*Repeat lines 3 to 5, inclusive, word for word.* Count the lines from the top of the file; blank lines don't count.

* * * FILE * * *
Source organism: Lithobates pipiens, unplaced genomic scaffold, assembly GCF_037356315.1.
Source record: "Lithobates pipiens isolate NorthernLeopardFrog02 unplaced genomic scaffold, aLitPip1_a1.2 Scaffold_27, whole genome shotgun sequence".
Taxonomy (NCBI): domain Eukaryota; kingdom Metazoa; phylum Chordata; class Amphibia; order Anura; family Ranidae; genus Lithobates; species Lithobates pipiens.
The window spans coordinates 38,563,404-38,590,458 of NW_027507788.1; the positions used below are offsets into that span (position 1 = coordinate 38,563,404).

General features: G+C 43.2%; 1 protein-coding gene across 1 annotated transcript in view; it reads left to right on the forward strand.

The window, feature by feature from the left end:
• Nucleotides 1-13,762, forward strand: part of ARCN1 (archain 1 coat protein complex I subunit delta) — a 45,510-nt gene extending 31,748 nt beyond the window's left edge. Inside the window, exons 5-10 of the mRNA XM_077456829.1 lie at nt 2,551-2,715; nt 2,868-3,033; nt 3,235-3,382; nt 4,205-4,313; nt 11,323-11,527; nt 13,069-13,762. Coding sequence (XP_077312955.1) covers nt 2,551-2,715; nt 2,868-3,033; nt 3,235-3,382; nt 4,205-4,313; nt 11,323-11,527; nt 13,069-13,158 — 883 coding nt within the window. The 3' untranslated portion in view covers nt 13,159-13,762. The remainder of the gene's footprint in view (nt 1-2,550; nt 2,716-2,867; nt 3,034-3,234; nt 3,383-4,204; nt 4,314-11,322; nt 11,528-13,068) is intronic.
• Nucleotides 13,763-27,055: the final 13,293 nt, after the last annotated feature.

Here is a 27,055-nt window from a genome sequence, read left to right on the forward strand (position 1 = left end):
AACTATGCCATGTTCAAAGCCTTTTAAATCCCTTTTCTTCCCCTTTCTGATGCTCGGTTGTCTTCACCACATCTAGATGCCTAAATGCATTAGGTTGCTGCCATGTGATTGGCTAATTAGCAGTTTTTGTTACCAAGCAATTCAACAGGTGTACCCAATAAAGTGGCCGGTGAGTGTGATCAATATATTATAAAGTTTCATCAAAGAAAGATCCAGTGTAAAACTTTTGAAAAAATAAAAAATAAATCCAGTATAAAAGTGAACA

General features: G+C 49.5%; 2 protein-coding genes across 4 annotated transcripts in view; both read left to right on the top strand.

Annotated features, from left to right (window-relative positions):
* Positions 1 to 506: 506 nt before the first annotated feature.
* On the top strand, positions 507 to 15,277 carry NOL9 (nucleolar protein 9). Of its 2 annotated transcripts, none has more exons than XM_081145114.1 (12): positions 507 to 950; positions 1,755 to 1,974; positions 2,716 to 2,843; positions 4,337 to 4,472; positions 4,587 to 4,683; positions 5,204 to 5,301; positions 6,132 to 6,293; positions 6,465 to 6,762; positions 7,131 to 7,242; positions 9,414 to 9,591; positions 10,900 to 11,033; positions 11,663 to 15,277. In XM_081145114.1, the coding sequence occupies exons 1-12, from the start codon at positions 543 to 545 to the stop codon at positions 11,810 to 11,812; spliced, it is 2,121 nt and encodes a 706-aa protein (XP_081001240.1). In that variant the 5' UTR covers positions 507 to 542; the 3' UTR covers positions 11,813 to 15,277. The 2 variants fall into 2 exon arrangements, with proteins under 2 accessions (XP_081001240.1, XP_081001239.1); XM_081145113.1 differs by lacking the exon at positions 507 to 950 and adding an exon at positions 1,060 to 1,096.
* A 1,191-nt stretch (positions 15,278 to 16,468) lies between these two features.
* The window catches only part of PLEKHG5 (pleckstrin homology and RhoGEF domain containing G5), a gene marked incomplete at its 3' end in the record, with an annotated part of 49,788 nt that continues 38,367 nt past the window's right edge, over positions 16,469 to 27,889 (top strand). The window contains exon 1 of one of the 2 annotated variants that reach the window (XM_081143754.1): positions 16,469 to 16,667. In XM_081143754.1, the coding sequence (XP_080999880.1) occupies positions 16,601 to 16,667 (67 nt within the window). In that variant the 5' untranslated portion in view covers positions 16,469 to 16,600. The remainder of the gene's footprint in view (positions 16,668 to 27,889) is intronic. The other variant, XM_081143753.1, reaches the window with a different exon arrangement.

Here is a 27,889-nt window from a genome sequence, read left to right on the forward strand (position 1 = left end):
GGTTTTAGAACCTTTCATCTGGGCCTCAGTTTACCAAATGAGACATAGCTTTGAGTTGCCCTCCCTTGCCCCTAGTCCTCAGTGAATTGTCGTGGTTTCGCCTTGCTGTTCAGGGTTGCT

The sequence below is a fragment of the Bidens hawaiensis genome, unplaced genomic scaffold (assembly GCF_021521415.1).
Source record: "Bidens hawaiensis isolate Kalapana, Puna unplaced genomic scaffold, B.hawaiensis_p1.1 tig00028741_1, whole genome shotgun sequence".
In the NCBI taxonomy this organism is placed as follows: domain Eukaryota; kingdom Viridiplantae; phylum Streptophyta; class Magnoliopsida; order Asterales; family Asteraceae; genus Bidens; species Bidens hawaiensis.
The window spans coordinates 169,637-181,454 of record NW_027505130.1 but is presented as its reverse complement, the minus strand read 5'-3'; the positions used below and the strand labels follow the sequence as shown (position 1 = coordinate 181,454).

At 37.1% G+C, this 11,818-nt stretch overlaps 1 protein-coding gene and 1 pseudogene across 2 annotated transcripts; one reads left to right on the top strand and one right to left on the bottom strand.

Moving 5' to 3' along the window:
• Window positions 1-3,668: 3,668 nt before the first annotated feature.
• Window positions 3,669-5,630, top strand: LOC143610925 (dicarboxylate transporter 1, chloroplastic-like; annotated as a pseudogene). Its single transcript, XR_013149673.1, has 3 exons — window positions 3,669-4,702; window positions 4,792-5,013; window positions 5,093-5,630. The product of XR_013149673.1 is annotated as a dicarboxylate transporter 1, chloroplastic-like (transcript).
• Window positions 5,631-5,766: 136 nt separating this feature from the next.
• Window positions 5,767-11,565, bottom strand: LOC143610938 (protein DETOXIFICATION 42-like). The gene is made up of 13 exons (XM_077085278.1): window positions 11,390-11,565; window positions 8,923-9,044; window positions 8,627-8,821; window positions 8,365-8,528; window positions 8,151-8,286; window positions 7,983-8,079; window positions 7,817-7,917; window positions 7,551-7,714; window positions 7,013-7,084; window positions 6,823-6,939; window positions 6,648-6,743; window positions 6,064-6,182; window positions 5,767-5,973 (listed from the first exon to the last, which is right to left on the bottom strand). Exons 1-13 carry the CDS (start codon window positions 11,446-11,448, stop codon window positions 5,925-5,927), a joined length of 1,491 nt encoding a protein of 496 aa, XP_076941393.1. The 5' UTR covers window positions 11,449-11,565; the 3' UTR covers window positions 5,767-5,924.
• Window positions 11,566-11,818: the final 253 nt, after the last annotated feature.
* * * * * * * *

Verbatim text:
Taxonomy (NCBI): domain Eukaryota; kingdom Metazoa; phylum Chordata; class Amphibia; order Anura; family Ranidae; genus Lithobates; species Lithobates pipiens.
The window spans coordinates 38,563,404-38,590,458 of NW_027507788.1; the positions used below are offsets into that span (position 1 = coordinate 38,563,404).

General features: G+C 43.2%; 1 protein-coding gene across 1 annotated transcript in view; it reads left to right on the forward strand.